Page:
While the Supreme Court's ruling last week on same-sex marriage was a victory for gay rights, it could lead to some fallout when it comes to benefits for both gay and heterosexual couples. Domestic-partner benefits may decline as employers reassess their human-resources HR plans following the ruling, according to Aon Hewitt, which estimates that 77 percent of employers currently offer same-sex domestic partner health care coverage. Many employers extended these benefits because gay couples often didn't have the right to marry, but now that marriage is legal for them nationwide, HR experts say some of those companies may drop domestic partner benefits. Even before the Supreme Court made its ruling, some companies were already tweaking their benefits, given that 37 states and the District of Columbia had legalized gay marriage. Verizon gave same-sex couples in states where it was legal six months to get married, or else forfeit the benefits.
Gay marriage ruling may lead to health insurance risk - CBS News
Same-sex marriage has been legalized in twenty-eight countries, including the United States, and civil unions are recognized in many Western democracies. Civil Society. While same-sex marriage has made the most gains in Western democracies, antidiscrimination laws are gaining traction worldwide. In , seventy-three countries, including some that retain sodomy laws, had protections against employment discrimination [PDF] based on gender identity or sexual orientation. Activists in the international arena have focused on antiviolence and antidiscrimination campaigns rather than same-sex marriage. She adds that not all countries that allow same-sex marriage allow couples to jointly adopt and cautions against equating the right to marry with freedom from discrimination. The U.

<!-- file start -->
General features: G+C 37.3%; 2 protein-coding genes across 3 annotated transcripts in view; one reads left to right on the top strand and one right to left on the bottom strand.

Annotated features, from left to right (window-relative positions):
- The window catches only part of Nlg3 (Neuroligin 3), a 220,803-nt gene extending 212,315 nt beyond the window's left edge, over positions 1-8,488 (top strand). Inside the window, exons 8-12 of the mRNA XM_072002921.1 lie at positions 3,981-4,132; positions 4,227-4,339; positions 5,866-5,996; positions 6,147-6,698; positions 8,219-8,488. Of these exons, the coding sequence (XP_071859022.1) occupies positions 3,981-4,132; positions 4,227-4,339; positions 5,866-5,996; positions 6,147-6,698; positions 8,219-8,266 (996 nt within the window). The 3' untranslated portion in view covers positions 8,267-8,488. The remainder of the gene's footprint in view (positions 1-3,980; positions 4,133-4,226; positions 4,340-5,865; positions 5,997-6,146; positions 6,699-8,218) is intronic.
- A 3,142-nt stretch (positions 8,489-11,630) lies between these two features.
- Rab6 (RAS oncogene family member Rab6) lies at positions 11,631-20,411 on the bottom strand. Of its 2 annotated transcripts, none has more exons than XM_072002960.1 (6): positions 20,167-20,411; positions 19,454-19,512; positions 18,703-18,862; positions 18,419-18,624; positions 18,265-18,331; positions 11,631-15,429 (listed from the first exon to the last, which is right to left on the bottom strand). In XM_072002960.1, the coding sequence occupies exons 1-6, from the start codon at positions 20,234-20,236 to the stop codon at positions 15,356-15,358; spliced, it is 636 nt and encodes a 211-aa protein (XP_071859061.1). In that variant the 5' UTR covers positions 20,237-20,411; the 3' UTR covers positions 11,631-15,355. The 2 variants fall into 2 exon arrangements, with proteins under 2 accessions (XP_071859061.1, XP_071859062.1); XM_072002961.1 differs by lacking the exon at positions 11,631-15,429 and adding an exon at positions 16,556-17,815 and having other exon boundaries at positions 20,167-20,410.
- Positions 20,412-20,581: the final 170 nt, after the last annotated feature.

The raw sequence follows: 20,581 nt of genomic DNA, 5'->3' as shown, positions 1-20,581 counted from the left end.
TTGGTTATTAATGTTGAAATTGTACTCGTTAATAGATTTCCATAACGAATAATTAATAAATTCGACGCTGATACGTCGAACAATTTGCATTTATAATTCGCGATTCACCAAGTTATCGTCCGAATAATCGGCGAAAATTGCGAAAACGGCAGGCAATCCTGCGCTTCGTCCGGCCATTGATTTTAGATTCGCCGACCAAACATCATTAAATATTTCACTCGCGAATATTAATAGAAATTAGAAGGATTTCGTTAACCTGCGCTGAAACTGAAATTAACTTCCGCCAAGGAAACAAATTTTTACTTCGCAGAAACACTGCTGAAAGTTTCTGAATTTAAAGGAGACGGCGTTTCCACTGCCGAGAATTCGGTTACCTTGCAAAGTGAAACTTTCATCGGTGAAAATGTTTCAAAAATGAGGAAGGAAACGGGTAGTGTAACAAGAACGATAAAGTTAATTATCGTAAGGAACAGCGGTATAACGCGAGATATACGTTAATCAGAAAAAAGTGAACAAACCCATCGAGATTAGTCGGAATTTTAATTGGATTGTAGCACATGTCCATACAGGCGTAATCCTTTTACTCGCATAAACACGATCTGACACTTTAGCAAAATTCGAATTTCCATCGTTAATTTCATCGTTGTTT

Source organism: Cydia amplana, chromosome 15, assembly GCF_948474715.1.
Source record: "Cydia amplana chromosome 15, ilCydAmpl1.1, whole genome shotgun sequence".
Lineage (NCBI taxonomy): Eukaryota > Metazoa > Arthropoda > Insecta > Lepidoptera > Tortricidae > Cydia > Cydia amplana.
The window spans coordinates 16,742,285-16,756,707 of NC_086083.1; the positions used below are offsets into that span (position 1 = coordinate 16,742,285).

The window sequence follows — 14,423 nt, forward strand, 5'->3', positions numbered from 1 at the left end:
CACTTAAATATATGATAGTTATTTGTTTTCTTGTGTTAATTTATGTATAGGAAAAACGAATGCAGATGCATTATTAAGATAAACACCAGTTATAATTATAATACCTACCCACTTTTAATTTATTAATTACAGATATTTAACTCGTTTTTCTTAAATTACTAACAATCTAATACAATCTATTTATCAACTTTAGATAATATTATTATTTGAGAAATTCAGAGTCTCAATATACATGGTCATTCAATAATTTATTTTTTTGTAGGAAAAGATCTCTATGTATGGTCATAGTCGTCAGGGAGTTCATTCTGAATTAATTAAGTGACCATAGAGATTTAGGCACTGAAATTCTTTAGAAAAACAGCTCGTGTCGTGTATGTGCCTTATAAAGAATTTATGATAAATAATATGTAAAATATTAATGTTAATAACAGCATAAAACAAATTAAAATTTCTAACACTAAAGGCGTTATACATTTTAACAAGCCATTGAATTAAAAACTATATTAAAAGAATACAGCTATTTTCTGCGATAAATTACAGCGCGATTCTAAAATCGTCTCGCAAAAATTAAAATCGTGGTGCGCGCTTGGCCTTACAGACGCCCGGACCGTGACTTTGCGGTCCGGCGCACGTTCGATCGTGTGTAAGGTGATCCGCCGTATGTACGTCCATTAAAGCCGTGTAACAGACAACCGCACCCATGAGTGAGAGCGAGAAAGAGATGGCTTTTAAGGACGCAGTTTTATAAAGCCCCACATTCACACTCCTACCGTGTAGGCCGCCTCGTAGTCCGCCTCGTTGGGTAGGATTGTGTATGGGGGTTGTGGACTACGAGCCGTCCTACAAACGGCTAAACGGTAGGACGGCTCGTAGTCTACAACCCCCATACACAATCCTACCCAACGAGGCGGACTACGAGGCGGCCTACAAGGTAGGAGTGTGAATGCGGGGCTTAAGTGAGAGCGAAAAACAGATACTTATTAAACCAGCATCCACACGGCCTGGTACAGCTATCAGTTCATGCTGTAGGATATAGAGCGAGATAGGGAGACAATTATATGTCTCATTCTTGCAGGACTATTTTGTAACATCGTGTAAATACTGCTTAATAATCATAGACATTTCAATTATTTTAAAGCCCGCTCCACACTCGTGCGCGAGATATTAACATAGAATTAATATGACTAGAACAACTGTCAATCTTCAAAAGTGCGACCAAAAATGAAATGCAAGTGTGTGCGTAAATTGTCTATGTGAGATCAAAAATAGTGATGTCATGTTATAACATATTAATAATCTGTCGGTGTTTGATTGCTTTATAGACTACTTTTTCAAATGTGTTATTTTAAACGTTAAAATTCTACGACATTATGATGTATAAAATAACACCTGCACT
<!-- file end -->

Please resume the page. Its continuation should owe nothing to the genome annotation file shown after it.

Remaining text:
Gay marriage, health care among last 7 Supreme Court cases
Legal marriage may be a boon for the health of same-sex couples, according to new research that finds cohabitating doesn't provide the same health benefits for gay couples that marriage does for straights. The research echoes previous work released last year, which found married gay couples are happier than those in domestic partnerships or those who are single. Marriage is also linked to happiness among straight couples.
After voters in many states rushed to ban same-sex unions, the tide turned. In recent years, sixteen states and the District of Columbia have legalized same-sex marriage and another three states have approved civil unions or domestic partnerships that include full spousal rights for lesbian, gay and bisexual couples. This is unfortunate for moral and economic reasons. Equally important, a growing body of public health research documents the many health benefits associated with legal same-sex marriage. Harm from Discrimination and Marriage Bans Numerous health studies conducted during the past decade have documented how discrimination causes harm and leads to significant health disparities.